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var str = "=IIF(IsNothing(Fields!Metadata1.Value),"N/A",Fields!Metadata1.Value)";
var regexp = new Regex(@"Fields!(\w+)");
var matches = regexp.Matches(str);

The matches will have "Fields!Metadata1" while I need to get "Metadata1"

What shall I change?

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3 Answers 3

up vote 2 down vote accepted

don't know c# syntax, for regex, try:


EDIT add short explanation:

(?<=foo)bar matches bar only if bar is following foo (foo is not gonna in match result) (?<=..) is positive look behind, zero-width assertion. google it for details.

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Works great. Thanks! I am new to regexp. Could you please explain what this one is doing? –  bublegumm Feb 22 '13 at 13:45
@bublegumm you are welcome. explanation added. –  Kent Feb 22 '13 at 13:56

What you need is called lookbehind/lookahead. Regex has this feature, you can specify what follows (or in this case preceeds) the currently matched string.

[0-9](?=[a-z]) will match any one digit followed by a lowercase letter.
[0-9](?![a-z]) will match any one digit NOT followed by a lowercase letter. (this is called a negative lookahead)
(?<=[a-z])[0-9] will match any one digit preceeded by a lowercase letter.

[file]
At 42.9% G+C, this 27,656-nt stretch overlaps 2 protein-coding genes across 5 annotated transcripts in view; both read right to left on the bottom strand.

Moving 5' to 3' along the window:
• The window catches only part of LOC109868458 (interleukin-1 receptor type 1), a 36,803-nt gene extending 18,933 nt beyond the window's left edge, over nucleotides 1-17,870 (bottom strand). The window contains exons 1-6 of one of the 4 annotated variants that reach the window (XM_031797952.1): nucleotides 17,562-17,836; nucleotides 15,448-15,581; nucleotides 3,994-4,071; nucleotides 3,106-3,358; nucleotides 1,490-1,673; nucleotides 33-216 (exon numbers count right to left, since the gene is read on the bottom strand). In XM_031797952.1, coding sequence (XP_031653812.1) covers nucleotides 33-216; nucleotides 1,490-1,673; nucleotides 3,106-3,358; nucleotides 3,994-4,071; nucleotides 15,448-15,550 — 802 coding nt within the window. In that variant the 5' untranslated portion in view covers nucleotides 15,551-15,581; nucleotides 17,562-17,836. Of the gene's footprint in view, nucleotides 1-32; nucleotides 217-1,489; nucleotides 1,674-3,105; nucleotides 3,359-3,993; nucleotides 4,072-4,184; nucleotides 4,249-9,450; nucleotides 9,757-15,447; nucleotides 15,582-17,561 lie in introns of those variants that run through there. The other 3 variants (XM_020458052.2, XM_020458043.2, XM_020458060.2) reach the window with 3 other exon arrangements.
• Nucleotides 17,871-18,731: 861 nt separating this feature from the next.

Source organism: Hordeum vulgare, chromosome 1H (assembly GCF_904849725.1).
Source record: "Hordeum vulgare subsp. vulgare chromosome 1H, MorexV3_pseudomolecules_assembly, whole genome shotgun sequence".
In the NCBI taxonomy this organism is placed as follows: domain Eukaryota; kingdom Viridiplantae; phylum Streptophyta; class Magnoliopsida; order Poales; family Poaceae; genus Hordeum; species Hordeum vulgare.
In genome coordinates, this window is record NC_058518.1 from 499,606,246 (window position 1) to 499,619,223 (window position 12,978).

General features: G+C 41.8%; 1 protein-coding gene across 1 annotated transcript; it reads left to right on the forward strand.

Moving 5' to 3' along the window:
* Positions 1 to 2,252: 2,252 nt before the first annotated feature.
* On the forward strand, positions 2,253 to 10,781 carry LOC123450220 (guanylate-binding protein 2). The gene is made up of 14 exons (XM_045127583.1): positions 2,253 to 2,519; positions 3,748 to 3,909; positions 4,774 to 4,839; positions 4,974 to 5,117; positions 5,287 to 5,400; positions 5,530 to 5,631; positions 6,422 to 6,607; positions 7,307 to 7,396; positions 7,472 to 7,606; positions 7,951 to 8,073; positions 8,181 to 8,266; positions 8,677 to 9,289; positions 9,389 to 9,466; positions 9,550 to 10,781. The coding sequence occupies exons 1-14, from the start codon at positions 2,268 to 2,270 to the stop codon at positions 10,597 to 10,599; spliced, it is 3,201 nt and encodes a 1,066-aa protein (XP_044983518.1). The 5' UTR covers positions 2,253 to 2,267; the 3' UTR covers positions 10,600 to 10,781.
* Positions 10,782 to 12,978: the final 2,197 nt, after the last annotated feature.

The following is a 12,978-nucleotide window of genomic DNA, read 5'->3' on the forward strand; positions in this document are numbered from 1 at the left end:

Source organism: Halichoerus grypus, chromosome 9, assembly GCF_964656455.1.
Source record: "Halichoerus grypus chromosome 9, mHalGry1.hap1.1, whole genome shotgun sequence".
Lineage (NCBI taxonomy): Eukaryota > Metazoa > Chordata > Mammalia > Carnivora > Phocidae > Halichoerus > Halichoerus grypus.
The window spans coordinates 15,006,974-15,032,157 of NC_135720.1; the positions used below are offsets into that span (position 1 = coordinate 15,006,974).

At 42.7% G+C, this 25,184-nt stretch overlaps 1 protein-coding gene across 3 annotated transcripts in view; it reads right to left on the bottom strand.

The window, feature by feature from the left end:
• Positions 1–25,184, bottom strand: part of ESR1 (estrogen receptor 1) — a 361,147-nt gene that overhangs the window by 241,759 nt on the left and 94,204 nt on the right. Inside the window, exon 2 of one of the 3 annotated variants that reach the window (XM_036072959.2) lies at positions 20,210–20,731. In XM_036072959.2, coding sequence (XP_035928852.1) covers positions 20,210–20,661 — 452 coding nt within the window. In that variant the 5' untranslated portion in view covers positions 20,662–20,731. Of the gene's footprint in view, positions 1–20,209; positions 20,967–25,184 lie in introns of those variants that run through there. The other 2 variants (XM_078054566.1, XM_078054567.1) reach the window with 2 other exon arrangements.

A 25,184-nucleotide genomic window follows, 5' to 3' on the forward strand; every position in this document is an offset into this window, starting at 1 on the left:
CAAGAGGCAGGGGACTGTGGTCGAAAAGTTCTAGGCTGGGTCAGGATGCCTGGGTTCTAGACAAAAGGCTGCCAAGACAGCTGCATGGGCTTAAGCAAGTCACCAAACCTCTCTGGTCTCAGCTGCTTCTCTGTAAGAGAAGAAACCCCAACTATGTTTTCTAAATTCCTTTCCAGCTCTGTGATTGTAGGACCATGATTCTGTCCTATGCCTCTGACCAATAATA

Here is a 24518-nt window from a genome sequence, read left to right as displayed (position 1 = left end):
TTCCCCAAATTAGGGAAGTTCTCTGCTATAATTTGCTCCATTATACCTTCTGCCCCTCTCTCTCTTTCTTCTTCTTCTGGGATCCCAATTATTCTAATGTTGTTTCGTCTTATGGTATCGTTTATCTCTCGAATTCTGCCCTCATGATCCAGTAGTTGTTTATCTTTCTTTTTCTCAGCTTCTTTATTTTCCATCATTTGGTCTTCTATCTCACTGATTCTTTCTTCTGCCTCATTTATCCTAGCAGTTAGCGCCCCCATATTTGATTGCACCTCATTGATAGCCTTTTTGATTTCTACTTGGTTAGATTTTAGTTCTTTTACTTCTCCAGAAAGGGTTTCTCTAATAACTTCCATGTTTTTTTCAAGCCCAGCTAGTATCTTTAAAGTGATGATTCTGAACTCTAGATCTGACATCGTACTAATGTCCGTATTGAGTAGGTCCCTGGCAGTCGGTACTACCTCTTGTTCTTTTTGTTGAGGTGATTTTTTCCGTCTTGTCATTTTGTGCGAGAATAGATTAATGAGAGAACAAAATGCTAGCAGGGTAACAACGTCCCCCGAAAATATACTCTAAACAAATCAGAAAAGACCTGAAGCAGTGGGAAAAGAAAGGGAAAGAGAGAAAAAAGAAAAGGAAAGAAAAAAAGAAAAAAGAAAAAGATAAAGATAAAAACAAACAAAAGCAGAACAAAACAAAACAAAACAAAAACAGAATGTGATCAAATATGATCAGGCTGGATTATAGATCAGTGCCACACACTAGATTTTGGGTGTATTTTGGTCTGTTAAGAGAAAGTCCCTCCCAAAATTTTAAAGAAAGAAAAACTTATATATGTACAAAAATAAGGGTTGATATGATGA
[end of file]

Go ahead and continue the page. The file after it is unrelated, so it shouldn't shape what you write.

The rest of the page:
(?<![a-z])[0-9] will match any one digit NOT preceeded by a lowercase letter.(this is called a negative lookbehind)

With that in mind, the c# expression you want is:

var str = "=IIF(IsNothing(Fields!Metadata1.Value),"N/A",Fields!Metadata1.Value)";
var regexp = new Regex(@"(?<=Fields!)(\w+)");
var matches = regexp.Matches(str);

EDIT: this is good for you if you DON'T want to match the "Fields!" part. A slightly different task is if you want to match it, but you also need the second part's value. In which case, I recommend using named groups, which will capture the entire thing, but you can get the part from the Groups collection. The regex in that case will be: Fields!(?'fieldName'\w+), and the c# usage is

var str = "=IIF(IsNothing(Fields!Metadata1.Value),"N/A",Fields!Metadata1.Value)";
var regexp = new Regex(@"Fields!(?'fieldName'\w+)");
var matches = regexp.Matches(str);
foreach (Match m in matches) 
   var fieldName = m.Groups["fieldName"].Value;
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C# named groups are given by angle brackets, not quotes... But named groups aren't really necessary here anyway, and the original regex already has a capturing group. –  Rawling Feb 22 '13 at 14:06
they actually work with both. –  TDaver Feb 22 '13 at 14:14
as for named groups vs capturing groups: I find it's always better to work with names instead of indexes. –  TDaver Feb 22 '13 at 14:14
Thanks a lot. it is very detailed answer. It is a pity I cannot accept both the first correct and the most detailed one. Thanks again –  bublegumm Feb 22 '13 at 14:15
Huh, today I learned about '...' instead of <...>. But still, in such a simple regular expression, with only one group... –  Rawling Feb 22 '13 at 14:18

maybe you can try this...

var match = Regex.Match(item, @"!(\w+)");

then get the match.Groups[1].Value

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